I have three little kids that act like little kids and sometimes (most of the time) it feels like hubby and I are on DEFCON AHHHHHHH! as we try to manage the myriad of behaviors, relationships, triggers, stressors, and issues that come with this life we’ve been
handed given blessed with. Each child IS a blessing, but at some point the blessings need to learn not to threaten others with sticks, that you don’t get combo points in life for simultaneously pouting, stomping, and whining, and that when mom/dad tells you to do something you don’t like T-Rex style ROARING in their face is not an acceptable response. (the names were withheld to protect the guilty)
So, yeah. We plan to have a very intentional summer with the kids, but it’s not just about behavior it’s about their hearts (and our blood pressure), and bringing some peace and unity back to our family. Hearts and behavior go together like peanut butter and jelly (just to keep this kid-friendly). You can have one without the other, but it just makes a mess. I mentioned before that my word these days is “mend”. We’re taking a multi-pronged approach because generally those are the only ones which work to produce lasting change.
The area that we’re tackling first is spending more 1:1 time with the kids. ALL of our kids need this, some more than others, but still it has to happen for each of them. For one of my kids, I suspect this is going to be his love-language. Some of the 1:1 time will just be purely for the sake of spending time together and in other places the 1:1 time is dual-purposed. It will be time alone together and it will also help us meet other goals that we have with that particular child as well. Here’s our plan to get one on one time with them.
Pickle & Boohoo: (same goal, but done individually) READ 460 BOOKS BETWEEN JUNE 1-AUG 31. It boils down to 5 books (each) every day. That allows that child to be the chief Page Turner, Lap Sitter, Comment Maker, Question Answerer, Attention Soaker-Inner and the goal is really to do this alone and not with the other kids hanging about so that means that books read en masse don’t really count because the whole point is to not make that kid compete for attention. Peanut can (and does) listen without butting in so we don’t worry too much about him listening in. It’s mostly about not having the babies clamoring/clambering over each other. I made them each a “Book Book” which is basically a sticker chart so we can keep track. Yes, we’re already behind. It’s a work-in-progress.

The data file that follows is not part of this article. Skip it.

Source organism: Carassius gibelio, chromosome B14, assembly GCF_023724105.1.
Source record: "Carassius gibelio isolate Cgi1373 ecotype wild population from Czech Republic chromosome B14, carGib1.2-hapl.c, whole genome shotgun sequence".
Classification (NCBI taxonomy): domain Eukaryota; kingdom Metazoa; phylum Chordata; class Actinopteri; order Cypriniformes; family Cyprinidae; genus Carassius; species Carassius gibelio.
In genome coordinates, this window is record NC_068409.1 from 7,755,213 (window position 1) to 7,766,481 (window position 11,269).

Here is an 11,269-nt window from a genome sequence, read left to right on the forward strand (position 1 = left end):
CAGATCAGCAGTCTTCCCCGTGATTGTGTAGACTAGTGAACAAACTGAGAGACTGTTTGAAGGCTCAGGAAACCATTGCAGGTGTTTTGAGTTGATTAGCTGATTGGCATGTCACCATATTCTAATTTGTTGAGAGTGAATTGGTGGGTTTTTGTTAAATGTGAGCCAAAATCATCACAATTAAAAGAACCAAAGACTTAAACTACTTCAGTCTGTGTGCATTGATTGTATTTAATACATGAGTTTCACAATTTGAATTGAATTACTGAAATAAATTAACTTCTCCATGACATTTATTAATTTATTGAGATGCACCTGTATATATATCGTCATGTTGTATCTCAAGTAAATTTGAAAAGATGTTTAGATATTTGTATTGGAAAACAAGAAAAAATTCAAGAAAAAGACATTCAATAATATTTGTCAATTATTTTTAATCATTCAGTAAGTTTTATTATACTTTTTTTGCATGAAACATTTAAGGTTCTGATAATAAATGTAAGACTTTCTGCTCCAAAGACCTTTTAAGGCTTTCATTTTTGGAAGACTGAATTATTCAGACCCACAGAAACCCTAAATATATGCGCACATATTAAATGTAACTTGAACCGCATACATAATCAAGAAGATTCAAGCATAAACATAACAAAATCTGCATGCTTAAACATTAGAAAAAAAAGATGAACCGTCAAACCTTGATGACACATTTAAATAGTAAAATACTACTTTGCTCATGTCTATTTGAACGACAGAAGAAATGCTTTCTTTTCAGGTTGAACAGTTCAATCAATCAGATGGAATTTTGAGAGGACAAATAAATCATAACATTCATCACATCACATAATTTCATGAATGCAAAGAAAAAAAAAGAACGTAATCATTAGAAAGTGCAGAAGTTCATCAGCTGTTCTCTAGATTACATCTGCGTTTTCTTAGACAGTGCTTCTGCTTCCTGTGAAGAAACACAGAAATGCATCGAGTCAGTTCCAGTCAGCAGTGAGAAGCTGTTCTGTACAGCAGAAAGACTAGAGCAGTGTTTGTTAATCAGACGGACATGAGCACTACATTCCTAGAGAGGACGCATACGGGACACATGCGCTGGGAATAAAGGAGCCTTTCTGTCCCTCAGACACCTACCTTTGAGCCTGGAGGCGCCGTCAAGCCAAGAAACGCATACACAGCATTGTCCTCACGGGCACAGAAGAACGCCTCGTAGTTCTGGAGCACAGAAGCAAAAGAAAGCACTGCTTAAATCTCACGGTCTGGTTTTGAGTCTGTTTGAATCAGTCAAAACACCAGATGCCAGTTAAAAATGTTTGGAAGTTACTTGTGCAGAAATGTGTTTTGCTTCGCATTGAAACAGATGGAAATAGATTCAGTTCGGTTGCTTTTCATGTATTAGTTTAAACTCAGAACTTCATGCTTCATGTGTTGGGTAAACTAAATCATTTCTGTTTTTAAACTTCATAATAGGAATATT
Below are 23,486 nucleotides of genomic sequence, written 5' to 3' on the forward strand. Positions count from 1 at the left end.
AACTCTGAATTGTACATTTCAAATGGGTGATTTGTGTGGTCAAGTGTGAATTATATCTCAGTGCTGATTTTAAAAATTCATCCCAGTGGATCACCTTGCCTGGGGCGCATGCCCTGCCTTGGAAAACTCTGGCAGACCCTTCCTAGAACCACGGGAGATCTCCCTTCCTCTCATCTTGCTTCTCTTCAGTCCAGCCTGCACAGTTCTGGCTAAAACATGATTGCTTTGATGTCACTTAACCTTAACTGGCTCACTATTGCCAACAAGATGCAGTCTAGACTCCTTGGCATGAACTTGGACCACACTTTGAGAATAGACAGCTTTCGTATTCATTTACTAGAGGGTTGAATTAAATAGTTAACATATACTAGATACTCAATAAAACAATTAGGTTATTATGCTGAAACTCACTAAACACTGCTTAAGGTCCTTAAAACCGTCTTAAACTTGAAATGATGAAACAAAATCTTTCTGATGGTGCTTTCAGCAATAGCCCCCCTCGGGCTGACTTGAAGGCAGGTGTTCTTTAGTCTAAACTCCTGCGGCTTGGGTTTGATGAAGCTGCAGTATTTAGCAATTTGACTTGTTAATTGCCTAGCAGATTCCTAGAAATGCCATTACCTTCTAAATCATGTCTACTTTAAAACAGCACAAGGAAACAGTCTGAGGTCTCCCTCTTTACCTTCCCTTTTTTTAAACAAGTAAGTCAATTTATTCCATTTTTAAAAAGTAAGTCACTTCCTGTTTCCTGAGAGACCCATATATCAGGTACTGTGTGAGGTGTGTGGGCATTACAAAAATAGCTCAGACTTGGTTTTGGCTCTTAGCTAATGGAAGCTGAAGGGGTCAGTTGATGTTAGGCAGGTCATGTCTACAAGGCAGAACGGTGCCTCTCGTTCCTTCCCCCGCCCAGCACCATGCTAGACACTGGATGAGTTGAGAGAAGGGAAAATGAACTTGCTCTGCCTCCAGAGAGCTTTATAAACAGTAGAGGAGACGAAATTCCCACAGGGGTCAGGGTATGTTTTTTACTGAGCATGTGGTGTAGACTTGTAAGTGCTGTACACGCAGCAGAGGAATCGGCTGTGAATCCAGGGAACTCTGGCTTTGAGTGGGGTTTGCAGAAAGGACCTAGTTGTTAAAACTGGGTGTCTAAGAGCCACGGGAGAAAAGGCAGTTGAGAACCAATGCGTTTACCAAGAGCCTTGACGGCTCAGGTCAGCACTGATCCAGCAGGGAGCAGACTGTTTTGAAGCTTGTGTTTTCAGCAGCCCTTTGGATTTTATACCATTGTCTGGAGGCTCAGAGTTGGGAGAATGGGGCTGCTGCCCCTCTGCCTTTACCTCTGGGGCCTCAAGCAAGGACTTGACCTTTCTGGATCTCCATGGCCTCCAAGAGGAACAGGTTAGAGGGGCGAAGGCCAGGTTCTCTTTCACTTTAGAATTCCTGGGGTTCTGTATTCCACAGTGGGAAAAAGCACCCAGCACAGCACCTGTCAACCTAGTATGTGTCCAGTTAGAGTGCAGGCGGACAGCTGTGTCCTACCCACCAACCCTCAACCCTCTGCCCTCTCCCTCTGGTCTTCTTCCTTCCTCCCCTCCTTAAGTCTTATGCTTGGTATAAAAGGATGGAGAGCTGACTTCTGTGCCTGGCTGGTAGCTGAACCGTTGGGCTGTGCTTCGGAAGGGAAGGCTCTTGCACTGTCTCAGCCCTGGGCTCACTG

Peanut: Bike Riding Chart. Peanut needs the chance to do things that the babies aren’t doing and to burn off some of that 5 year old boy energy and use those muscles and large motor skills more than just in the backyard. This was one of his favorite things to do before we moved and unfortunately here we’re not set up for it the same way. He has to ride in the street, which is an extremely quiet and rarely traveled residential street, but obviously involves an adult right beside him. We didn’t set a specific goal because this is a little more complicated to work out since I can’t do this with him until Andrew comes home from work, but his chart goes up to 1560 minutes which would be a little under twenty minutes a day, if we hit 1000 minutes that’s about ten minutes a day, an hour a week would be 790 minutes approximately. The point here is that little boys like bike riding and they like the sound of all those big numbers. lol. His page has a little calendar at the bottom for him to use as a countdown as well. In the first week…we’ve only gotten him out there for twenty minutes. Yikes.
Boohoo’s Weekly Schedule. Maybe you’ve heard rumblings, but we have some attachment problems in this house. Boohoo needs extra time with Andrew and I so we can intentionally be working on nothing except being together and making it fun. Leaving this up to spontaneously happening every day isn’t good enough. It’s like how therapists tell overly scheduled married couples to schedule sex, personal trainers tell their clients to write in their exercise time and commit to it, burgeoning writers set dedicated writing time, military squadrons have mandatory morale building, and therapeutic parents have enforced bonding. We call it “Fifteen Focused Minutes with Boohoo”. To totally make this as excuse-proof as possible I set up what we should do each day, maybe I’ll change it in July, maybe I won’t. I tried to pick a variety of things for us to do inside, outside, “girly” things, things Andrew won’t rather stab himself in the eye when it’s his turn, etc.
Monday: Coloring, Tuesday: Playing Outside, Wednesday: Stickers, Thursday: Playing with toys in her room, Friday: Play a game, Saturday: Paint nails, Sunday: Go on a walk.
We haven’t hit every day and just to be totally nerdy-real to you, I need to make a spreadsheet so we can track ourselves, but we’re making an effort and we’ve done more days than we’ve missed. In a week do you know what I’ve noticed? She loves it. Oh my word, does this girl thrive as the center of attention! She does so well that I get bogged down in my own mental quicksand (that she would be a different (healthier) child if she was the youngest/only and hadn’t been artificially twinned and therefore we are the wrong family for her and are making her life worse). I think it means something to her as well because we get more attitude and pushing away the next day. It means something to us as well. She is so much easier to enjoy on her own and so it’s nice to have that time of interacting with her that is positive and less ruled by her insecurity and anxiety.
1. to make (something broken, worn, torn, or otherwise damaged) whole, sound, or usable by repairing
2. to remove or correct defects or errors in
3. to set right; make better; improve